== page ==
Two different news stories this week concerning development issues illustrate just how far Belfast has yet to travel before the authorities truly reflect the thirst among ordinary people for a step-change in how the city moves forward.
The first case involves the former British Army base on the Malone Road — now a major apartment complex — which was sold by central government with the proceeds, allegedly, to go to community benefit. (Let it be noted that the opportunity to keep the site and use if for a flagship arts project which would have complemented the Lyric Theatre, Ulster Museum and Queen's University was, unfortunately, dismissed almost immediately by the powers-that-be in favour of a property development.)
A report this week by the Auditor General drives a coach and horses through the high-principled proposal to extract maximum community advantage from the Malone Road sale, pointing out that the site was sold for £3.8m less than its value. Indeed, it was considered such a gift by the buyer that he 'flipped' the site the same day, a sure sign, if ever one existed, that the government had got its sums wrong. Nevertheless, confirmation that the proceeds did go towards community or arts projects would have eased somewhat public disappointment at not receiving full value for this community asset.
But there also, the Auditor General identifies major shortfalls. Apparently, proceeds of the sale of the Malone Road site disappeared into the quagmire which is central government coffers never to be seen again.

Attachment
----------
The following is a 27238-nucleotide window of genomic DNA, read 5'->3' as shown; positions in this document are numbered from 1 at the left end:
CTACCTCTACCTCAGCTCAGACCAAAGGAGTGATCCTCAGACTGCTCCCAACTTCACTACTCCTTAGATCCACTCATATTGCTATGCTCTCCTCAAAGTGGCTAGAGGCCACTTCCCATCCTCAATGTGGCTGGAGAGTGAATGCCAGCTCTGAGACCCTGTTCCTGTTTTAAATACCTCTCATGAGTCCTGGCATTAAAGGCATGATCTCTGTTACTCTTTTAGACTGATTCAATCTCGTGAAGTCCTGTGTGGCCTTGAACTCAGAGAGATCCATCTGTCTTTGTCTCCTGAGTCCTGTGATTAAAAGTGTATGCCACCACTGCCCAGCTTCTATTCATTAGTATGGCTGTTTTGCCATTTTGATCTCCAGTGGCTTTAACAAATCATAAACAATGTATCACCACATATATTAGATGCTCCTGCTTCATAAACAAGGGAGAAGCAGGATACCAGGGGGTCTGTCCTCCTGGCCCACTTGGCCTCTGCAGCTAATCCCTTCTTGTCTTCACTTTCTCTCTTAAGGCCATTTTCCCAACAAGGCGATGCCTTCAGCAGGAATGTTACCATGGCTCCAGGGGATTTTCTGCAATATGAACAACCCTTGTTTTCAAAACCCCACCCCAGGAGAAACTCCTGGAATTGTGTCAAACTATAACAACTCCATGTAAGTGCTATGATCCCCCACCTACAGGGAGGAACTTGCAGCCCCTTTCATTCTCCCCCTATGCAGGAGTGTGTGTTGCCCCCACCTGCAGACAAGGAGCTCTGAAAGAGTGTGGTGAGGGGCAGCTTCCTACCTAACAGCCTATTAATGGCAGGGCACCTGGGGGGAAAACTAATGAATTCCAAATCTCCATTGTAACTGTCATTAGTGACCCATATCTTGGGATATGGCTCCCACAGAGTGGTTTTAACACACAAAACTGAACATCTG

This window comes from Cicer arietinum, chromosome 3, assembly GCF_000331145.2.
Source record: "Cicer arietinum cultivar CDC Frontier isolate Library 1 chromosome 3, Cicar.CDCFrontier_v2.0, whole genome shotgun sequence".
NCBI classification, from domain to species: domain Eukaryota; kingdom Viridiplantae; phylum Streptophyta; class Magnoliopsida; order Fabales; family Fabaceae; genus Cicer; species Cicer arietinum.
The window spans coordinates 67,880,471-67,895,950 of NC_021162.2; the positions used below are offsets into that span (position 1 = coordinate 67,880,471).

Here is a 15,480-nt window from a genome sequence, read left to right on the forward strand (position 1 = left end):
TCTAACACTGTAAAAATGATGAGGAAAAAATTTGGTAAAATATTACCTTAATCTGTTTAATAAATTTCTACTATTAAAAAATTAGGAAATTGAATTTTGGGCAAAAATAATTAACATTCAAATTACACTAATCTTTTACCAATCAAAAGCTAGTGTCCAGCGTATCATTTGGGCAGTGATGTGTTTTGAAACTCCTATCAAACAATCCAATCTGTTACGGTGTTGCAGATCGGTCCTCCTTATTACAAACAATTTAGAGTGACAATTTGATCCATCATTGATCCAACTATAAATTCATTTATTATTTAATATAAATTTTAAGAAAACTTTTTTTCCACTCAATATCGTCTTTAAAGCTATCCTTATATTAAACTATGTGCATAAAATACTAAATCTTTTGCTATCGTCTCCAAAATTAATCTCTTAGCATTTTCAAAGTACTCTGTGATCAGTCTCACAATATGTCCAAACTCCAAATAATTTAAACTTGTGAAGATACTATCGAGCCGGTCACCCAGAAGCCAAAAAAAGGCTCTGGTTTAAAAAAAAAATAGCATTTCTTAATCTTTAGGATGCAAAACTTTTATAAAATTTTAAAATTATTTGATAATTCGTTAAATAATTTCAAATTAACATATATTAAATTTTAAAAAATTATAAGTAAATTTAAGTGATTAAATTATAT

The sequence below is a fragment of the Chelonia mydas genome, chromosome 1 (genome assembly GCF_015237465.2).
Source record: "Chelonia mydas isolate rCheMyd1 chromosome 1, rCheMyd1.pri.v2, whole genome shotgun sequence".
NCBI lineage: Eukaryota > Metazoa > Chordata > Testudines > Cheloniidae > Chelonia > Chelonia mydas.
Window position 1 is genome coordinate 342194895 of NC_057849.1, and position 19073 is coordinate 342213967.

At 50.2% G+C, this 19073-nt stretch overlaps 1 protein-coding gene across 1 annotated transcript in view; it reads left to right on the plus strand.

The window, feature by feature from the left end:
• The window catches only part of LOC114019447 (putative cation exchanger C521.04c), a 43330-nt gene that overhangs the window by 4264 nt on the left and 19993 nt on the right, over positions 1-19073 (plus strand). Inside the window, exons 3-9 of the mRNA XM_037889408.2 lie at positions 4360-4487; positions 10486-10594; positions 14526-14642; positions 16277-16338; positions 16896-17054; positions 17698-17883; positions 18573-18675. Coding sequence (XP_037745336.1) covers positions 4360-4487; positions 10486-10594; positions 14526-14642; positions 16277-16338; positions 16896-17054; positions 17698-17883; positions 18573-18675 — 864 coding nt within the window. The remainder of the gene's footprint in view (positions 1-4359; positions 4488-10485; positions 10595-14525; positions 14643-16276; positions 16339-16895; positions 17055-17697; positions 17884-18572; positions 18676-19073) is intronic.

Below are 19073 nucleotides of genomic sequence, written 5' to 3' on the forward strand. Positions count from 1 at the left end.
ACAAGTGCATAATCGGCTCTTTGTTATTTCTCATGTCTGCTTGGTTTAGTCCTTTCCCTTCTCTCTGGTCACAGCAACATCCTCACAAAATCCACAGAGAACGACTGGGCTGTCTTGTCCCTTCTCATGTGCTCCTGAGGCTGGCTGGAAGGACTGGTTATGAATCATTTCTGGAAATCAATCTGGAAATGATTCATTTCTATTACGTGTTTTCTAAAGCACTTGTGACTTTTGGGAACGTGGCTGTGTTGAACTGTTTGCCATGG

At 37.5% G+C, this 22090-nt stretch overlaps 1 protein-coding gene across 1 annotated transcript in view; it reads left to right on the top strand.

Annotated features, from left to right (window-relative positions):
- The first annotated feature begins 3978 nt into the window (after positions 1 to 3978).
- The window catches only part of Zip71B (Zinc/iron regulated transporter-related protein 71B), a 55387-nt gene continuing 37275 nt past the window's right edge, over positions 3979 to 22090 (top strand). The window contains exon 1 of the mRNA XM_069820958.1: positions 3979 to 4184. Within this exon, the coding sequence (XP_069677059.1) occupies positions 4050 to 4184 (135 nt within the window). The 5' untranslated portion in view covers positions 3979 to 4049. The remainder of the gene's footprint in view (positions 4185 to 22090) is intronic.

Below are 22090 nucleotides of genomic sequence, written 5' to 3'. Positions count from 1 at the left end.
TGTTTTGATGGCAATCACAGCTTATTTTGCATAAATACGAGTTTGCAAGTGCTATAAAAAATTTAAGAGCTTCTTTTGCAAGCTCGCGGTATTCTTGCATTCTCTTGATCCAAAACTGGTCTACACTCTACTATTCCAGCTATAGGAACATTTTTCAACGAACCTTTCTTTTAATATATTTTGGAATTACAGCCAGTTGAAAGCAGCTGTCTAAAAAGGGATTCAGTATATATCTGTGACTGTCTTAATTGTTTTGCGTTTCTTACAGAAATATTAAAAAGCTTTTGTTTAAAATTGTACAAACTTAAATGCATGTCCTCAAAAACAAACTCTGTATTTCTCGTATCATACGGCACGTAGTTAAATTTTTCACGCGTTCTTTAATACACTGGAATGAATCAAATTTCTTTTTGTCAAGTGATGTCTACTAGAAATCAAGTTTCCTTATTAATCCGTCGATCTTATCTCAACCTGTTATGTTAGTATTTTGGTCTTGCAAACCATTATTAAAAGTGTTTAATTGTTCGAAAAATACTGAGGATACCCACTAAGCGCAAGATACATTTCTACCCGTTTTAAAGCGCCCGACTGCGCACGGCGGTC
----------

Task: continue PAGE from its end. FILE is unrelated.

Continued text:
The second sorry case of urban development run amok involves Swanston's former Linen Warehouse, better-known as the Athletic Stores, in Queen Street.
After a marathon battle, the South Belfast based heritage and preservation organisations, the Ulster Architectural Heritage Society and the Belfast Buildings Preservation Trust, managed to stall proposals by the planners to bulldoze this architectural gem which dates back to 1890 and which epitomises the unique and distinct character of Belfast.
Sadly, this week councillors in Belfast City Hall split on the issue of whether to defend this magnificent building from the wrecking ball — SF, Alliance and some DUP councillors voting for preservation, SDLP, UUP and some DUP members voting for demolition. The result is that another priceless landmark will be replaced by an anonymous block of flats likely, as with so many other city centre eyesores, to lie empty.
There is still time for DoE Minister Alex Attwood, ultimately responsible for planning issues, to intervene. This newspaper urges him to do so.
For in both the case of the Malone Road army base and the Athletic Stores, the authorities are lagging way behind the people when it comes to having a bright vision of tomorrow's Belfast. The people see an ebullient city, proud of its past, focused on its future. The authorities, all too-often, see dreary blocks of flats. Minister Attwood on the issue of Swanston's former linen warehouse has a chance to stand with the people.